Beirut blast, December 27, 2013.
(photo credit: REUTERS/Steve Crisp)
BEIRUT - Lebanon's former prime minister Saad al-Hariri accused Hezbollah of involvement in Friday's bomb attack in Beirut that killed his adviser Mohamad Chatah.
"As far as we are concerned the suspects...are those who are fleeing international justice and refusing to represent themselves before the international tribunal," Hariri said, referring to five Hezbollah suspects indicted for the 2005 killing of his father.
The trial of the five suspects is due to open in The Hague in January. The suspects are all fugitives and Hezbollah, which denies any role in the Hariri assassination, has refused to cooperate with the court which it says is politically motivated.
Chatah, who opposed Syrian President Bashar Assad, and four other people were killed in a massive bomb blast that targeted his car in Beirut on Friday, security sources said.
Chatah, 62, a Sunni Muslim, was also a critic of Lebanon's Shi'ite Hezbollah movement and an adviser to former Prime Minister Saad al-Hariri.
His killing occurred three weeks before the long-delayed opening of a trial of five Hezbollah suspects indicted for the Feb. 2005 bombing which killed former prime minister Rafik al-Hariri, Saad's father, and 21 other people.
Hezbollah has denied involvement in the 2005 attack. Preliminary UN investigations implicated Syrian officials.
A tweet posted on his Twitter account less than an hour before the blast accused the Shi'ite movement of trying to take control of the country.
The explosion sent shock waves among residents and emptied the streets in downtown where people, seeking a respite from recent turmoil, had ventured out to enjoy the Christmas and New Year holiday period.
The conflict in neighboring Syria has polarized Lebanon and ratcheted up sectarian tensions. Hezbollah has sent fighters to Syria to fight alongside Assad, who comes from the Alawite sect, a heterodox offshoot of Shi'ite Islam.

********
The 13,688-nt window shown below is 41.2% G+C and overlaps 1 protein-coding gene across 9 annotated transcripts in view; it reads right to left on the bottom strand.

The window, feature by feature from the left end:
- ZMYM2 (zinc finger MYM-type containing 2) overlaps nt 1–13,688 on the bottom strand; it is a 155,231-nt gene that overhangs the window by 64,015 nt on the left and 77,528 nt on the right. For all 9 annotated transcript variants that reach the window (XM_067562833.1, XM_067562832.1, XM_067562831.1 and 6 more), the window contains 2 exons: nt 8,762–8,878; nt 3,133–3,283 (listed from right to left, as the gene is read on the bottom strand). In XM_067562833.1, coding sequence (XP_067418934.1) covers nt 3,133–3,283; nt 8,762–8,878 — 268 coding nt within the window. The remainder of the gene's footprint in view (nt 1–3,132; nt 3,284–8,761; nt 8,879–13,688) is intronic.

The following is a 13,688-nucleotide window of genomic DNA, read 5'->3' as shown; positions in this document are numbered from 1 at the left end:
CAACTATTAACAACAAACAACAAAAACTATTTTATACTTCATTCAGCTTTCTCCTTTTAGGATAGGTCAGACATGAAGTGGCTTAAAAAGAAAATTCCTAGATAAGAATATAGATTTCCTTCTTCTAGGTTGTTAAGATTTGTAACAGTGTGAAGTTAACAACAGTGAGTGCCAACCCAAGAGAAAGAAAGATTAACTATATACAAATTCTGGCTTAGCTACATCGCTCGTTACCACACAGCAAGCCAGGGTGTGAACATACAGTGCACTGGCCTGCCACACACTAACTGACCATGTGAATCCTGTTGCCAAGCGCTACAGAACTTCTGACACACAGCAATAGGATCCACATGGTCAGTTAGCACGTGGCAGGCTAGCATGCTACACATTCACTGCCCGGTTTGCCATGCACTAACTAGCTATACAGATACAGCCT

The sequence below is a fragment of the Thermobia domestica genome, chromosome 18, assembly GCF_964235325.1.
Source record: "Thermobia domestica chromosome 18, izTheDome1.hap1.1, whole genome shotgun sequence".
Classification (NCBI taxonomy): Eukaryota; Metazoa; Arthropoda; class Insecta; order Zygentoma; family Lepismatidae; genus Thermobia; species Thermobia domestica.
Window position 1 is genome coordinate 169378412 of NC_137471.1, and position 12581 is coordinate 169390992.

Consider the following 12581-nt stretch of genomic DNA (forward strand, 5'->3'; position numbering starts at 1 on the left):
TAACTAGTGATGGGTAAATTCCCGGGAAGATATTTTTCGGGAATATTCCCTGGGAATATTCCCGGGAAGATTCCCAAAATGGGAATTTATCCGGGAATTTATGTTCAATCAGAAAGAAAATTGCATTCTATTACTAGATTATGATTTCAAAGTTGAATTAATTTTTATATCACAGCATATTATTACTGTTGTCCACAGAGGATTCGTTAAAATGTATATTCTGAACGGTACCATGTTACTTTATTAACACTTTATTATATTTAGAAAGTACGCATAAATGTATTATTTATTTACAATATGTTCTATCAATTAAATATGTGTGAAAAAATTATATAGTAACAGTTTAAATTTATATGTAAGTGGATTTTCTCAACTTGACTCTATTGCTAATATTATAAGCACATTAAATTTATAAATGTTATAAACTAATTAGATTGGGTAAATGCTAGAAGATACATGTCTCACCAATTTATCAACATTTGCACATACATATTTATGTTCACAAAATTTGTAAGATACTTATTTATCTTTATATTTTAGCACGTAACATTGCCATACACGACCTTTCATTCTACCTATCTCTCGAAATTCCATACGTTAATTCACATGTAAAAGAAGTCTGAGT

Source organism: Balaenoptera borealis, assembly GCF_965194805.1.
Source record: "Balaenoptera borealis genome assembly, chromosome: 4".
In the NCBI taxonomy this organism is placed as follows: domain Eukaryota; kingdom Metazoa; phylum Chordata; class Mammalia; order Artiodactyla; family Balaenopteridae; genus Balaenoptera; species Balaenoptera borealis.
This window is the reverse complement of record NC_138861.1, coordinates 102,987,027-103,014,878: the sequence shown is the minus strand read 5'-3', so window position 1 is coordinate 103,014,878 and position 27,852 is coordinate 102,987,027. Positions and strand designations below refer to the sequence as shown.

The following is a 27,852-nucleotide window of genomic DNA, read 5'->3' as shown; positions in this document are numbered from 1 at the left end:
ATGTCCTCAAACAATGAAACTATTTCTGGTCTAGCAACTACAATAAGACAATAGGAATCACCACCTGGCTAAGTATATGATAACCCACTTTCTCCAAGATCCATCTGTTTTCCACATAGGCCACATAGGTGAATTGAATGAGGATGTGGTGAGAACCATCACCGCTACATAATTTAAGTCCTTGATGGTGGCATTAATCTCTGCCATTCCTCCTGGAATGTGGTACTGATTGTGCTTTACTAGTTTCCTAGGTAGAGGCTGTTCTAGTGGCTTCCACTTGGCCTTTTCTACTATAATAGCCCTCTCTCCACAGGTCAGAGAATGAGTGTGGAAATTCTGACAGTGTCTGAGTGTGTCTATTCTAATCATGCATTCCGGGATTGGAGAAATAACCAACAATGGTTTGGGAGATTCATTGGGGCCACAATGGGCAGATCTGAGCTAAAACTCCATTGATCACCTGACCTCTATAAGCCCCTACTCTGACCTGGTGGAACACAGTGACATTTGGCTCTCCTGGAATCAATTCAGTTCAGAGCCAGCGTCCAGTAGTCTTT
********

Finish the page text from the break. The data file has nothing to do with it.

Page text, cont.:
Some of the Sunni Syrian rebel groups are linked to al Qaeda, which is also seeking to topple Assad.
Former minister Marwan Hamadeh, who survived a car bombing in 2004, told Al Arabiya television: "Hezbollah will not be able to rule Lebanon, no matter how much destruction it causes or blood it spills".
Sources at the explosion site said Chatah was on his way to attend a meeting at Hariri's headquarters when the explosion tore through his car. Hariri himself has stayed away from Lebanon for more than two years, fearing for his safety.
A Reuters witness at the scene said his car was "totally destroyed, it is a wreck." Chatah's identity card, torn and charred, was found inside his car.
Iran, which backs Hezbollah, came under attack in Beirut last month. On Nov. 19, two suicide bombings rocked the embassy compound in Lebanon, killing at least 25 people including an Iranian cultural attache and hurling bodies and burning wreckage across a debris-strewn street.
A Lebanon-based al-Qaida-linked group, the Abdullah Azzam Brigades, claimed responsibility and threatened further attacks unless Iran withdraws forces from Syria, where they have backed Assad's 2-1/2-year-old war against rebels.
The sound of Friday's blast was heard across the city at around 9:40 a.m. (0740 GMT) and a plume of black smoke was seen rising in the downtown business and hotel district. It shattered glass in nearby apartment blocks and damaged restaurants, coffee shops and offices in the chic district of downtown Beirut.
"I heard a huge explosion and saw a ball of fire and palls of black smoke. We run out of our offices to the streets," said Hassan Akkawi, who works in a finance company nearby.
"The explosion caught motorists driving in the morning rush hour here. There was terror and panic among residents. There was a big ball of fire and panic everywhere and then we learned that Chatah was the target," said Adel-Raouf Kneio.
Minutes after the blast ambulances were seen taking victims from the area. A restaurant and a coffee shop were destroyed in the blast, and several cars were on fire, the witness said. There was glass everywhere and the acrid smell of explosives filled the air.
Much of Beirut went into lockdown following the explosion, with police blocking off roads across the city.
After a series of explosions in the capital and in the northern city of Tripoli, the Lebanese army had stepped up security measures ahead of Christmas and New Year, fearing further attacks.